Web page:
China is famous for its hotpot, combining a multitude of ingredients which interest the dealer’s palate; however, do you know how to tell the difference between three popular styles in Dongguan?

Old Beijing
A trip to the capital city is not needed to try old Beijing style hotpot, but knowing how to identify it is. The easiest way to identify it is by the pot the dish is cooked in, with a distinct chimney in the middle for burning coal. Lamb rolls are a key ingredient to this delectable dish, with hotpot’s signature vegetables and cabbage. The flavor is added by combining sesame sauce and chili oil in a separate bowl and dipping the ingredients in after they are cooked.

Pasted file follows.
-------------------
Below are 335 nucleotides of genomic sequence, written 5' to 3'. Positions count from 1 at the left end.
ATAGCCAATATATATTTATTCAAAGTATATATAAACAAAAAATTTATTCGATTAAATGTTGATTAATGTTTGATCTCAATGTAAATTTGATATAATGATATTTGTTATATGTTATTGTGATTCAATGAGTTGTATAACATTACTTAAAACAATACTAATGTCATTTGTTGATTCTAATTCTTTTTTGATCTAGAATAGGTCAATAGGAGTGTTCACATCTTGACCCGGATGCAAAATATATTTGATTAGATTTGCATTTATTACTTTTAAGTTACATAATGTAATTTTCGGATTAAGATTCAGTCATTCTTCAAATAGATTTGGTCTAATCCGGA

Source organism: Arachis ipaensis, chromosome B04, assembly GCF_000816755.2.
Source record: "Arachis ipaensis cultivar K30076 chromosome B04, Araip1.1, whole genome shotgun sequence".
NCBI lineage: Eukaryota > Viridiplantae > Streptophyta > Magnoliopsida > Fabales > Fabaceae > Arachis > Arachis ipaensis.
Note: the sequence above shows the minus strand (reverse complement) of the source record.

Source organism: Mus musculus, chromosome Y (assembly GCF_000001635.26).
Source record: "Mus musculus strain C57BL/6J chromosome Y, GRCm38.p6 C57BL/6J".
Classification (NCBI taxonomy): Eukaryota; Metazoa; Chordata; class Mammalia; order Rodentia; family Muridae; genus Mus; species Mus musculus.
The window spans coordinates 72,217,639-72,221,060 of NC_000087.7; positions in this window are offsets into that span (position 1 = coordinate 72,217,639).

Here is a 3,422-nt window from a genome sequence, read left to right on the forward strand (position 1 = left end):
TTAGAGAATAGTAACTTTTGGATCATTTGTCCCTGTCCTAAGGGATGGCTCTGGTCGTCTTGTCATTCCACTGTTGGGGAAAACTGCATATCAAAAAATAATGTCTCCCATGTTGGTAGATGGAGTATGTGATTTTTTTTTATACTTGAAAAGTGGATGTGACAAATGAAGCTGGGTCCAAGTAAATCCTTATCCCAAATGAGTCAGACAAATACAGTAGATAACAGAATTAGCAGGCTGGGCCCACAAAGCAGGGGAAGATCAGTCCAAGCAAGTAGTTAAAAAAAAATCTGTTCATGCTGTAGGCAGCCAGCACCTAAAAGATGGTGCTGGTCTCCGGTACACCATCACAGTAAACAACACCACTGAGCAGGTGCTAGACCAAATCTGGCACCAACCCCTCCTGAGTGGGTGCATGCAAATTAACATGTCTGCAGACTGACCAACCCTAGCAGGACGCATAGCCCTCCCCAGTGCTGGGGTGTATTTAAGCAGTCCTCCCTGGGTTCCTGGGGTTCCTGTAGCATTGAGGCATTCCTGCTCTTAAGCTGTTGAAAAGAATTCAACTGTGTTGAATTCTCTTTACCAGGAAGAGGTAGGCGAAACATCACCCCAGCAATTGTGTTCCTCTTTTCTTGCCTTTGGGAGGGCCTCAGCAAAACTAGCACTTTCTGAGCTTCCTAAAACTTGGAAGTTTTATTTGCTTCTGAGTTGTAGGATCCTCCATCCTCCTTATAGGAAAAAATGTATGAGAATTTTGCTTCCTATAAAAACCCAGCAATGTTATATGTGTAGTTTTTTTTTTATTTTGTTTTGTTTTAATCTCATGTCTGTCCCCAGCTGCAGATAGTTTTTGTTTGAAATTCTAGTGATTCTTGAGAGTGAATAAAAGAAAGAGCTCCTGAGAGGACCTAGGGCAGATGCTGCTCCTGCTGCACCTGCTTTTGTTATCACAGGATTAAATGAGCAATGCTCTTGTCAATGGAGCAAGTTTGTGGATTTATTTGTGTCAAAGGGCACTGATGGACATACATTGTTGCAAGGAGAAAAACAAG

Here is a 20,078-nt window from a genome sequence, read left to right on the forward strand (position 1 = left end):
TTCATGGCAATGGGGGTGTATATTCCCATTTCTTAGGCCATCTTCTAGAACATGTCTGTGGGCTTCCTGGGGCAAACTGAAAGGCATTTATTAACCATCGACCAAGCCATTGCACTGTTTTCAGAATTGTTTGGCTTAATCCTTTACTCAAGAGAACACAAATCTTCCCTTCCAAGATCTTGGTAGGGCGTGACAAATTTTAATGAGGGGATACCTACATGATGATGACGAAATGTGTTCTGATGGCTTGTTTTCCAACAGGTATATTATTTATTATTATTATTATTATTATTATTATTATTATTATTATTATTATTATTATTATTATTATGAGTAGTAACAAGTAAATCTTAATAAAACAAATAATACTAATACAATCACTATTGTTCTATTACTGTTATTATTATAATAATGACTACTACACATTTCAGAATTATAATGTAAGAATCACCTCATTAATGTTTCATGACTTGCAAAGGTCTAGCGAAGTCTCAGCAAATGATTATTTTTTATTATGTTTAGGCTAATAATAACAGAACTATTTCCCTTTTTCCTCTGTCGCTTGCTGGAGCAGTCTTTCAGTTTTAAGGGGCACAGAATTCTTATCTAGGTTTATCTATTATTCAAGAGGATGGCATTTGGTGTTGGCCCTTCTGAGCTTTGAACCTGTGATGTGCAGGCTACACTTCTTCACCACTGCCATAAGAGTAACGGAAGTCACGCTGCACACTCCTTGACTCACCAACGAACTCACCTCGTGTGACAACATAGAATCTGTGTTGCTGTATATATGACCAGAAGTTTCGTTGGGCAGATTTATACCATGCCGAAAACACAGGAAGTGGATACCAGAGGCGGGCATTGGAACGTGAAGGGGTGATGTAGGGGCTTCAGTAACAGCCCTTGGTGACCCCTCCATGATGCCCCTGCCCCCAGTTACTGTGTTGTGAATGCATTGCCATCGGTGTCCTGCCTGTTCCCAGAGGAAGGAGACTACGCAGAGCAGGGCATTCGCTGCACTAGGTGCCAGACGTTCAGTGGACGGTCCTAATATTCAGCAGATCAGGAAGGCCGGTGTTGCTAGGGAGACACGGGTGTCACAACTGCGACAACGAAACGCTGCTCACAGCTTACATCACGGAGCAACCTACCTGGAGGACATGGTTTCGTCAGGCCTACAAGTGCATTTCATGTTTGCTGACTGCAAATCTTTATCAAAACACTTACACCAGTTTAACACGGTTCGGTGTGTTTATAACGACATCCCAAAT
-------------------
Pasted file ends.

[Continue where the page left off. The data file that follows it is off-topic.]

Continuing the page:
This style hotpot has become popular all over China and has a red, spicy chili soup base. Some choose to dine on the entire pot of spicy soup, but most prefer to have a couple of choices. A divider is put in the pot offering two broths: mild and spicy. Besides the chili, one key ingredient is Sichuan pepper (known to make your tongue numb). Different kinds of meats, vegetables and, interestingly, internal organs are thrown into the pot. The internal organs can be traced back to the old days, when it was not easy to get high-quality meats. The strong chili soup masked the taste of the organs.

Try a unique combination with a plethora of ingredients: mushrooms, tomatoes, vegetables, pork bone, fish, shellfish, the list goes on. All these ingredients are what make it so unique. Soy sauce (in a separate bowl) is the base for flavor which the ingredents are dipped in after cooking. Often garlic, green onions, sesame and chili oils are added. Think of Guangdong hotpot as a combination of Old Beijing and Sichuan styles.